Schmidt corrector lenses have an aspherical shape. The curve on the lens is very slight, and the glass looks perfectly flat to the eye. The curve is drawn greatly exaggerated in the diagram at the top of the page.
With both mirrors left spherical, an SCT suffers from coma, an aberration affecting sharpness of the stars at the edge of the field. By making the secondary mirror aspheric, coma can be eliminated. Meade’s Advanced Ritchey-Chrétien telescopes are of this latter design, simulating the effect of true Ritchey-Chrétien optics in an SCT configuration.
The Popularity of Schmidt-Cassegrains
Why are SCTs so popular? One word: versatility. Most amateur astronomers enjoy many different aspects of our hobby, from observing planets to hunting for deep-sky objects to photographing the heavens. SCTs are good for all of these things. While certain telescopes might be better suited for one particular application, SCTs can do it all. For the money, a Dobsonian will provide more aperture and hence be better for deep-sky observing, but it cannot be used for photography. A high-quality refractor can give some of the best planetary views of any type of telescope, but a large-aperture refractor capable of competing with an 8″ or 10″ SCT in light-gathering ability is a huge, painfully expensive telescope. SCTs combine a compact telescope with good moderate-aperture optics which are well-suited to visual observing and imaging.
Almost all current Schmidt-Cassegrain models are computerized goto telescopes. SCTs are typically the flagship models of a manufacturer’s product line and usually incorporate state-of-the-art technology. Goto mounts also lend themselves to compact design and add to the portability of SCTs.
As mentioned above, most SCTs are goto telescopes. They come in a variety of sizes from about 5″ to 16″. Within each size there are often several models with varying features, mostly in terms of mount features such as tracking capabilities. The mount will determine the telescope’s photographic abilities. Some less-expensive designs eliminate the high-precision motors necessary for photography; they are still suitable for visual observing but will not be as good for imaging. Most SCTs are fork-mounted, making them easy to setup and use, but requiring an equatorial wedge for long-exposure imaging. Some high-end SCTs are sold instead with heavy-duty German equatorial mounts, which are typically more stable than fork-mounted telescopes, but are also more expensive and require more setup time. Some inexpensive SCTs are also sold on German equatorial mounts, but these smaller mounts are not particularly well-suited to long-exposure photography.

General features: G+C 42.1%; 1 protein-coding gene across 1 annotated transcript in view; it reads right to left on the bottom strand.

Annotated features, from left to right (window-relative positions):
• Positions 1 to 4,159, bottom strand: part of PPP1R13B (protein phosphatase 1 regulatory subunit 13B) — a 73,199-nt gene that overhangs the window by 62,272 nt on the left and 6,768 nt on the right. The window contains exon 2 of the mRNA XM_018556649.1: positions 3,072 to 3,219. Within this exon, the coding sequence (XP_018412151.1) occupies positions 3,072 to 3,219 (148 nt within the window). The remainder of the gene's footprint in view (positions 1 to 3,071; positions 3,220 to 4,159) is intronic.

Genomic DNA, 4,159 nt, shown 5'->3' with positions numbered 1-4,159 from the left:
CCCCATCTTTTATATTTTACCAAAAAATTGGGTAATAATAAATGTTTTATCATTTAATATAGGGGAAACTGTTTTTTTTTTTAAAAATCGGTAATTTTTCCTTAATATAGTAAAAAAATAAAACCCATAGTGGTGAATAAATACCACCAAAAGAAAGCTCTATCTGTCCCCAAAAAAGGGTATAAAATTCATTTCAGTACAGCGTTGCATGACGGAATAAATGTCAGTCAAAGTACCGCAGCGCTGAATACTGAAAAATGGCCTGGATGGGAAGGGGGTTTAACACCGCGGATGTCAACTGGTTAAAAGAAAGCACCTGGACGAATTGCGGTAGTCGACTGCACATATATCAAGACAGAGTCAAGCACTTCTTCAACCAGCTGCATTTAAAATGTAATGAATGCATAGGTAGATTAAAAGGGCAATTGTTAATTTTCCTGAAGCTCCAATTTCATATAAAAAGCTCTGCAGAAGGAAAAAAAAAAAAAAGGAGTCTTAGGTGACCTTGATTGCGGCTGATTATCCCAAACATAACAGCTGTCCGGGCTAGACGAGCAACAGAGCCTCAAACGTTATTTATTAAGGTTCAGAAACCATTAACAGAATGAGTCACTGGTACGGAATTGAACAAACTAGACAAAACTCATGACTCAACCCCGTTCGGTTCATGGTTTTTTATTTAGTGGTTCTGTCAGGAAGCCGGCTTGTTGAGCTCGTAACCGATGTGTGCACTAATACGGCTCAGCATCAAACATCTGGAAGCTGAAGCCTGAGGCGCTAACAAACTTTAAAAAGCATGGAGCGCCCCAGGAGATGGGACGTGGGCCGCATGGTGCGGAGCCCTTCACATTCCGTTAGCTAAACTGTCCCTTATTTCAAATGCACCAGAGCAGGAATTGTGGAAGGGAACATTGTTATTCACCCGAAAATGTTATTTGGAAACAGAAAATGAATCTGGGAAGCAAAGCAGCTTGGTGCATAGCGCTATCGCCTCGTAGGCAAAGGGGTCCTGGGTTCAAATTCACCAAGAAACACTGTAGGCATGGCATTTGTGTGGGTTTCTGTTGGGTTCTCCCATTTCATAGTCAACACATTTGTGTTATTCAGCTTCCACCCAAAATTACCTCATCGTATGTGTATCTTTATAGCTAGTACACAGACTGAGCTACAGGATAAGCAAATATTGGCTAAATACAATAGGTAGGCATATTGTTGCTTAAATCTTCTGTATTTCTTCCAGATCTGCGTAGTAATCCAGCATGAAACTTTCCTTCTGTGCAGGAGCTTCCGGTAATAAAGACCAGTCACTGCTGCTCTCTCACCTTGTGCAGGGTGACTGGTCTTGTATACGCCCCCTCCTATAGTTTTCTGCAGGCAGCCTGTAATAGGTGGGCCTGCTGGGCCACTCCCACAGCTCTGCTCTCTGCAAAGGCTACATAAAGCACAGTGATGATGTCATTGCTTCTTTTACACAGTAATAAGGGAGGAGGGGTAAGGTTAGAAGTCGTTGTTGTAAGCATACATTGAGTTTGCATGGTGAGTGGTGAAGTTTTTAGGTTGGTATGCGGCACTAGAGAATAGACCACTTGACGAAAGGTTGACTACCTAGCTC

The most popular SCTs are 8″ in aperture. An 8″ SCT on a goto mount starts around $1400. The same telescope with a mount capable of tracking accurately for long-exposure photography will start around $2000. Smaller SCTs start around $1000. Larger SCTs can cost up to around $10,000.
SCTs are also sold as optical tube assemblies (OTAs) without any mount for those observers who already have a German equatorial mount. 8″ OTAs cost about $1000, with 14″ to 16″ OTAs costing $4000-6000.
Is a Schmidt-Cassegrain Best for Me?
For observers who want to be able to do a little of everything, from observing to photographing, SCTs are a great all-around telescope. They are very portable (at least in 11″ and smaller sizes), and easy to setup and use. They often have the latest and greatest features in terms of computer systems and other high-tech gadgetry. If your only interest is in visual observing, you can get a larger-aperture Dobsonian for the price. But most observers have varied interests and that makes the Schmidt-Cassegrain a very popular choice.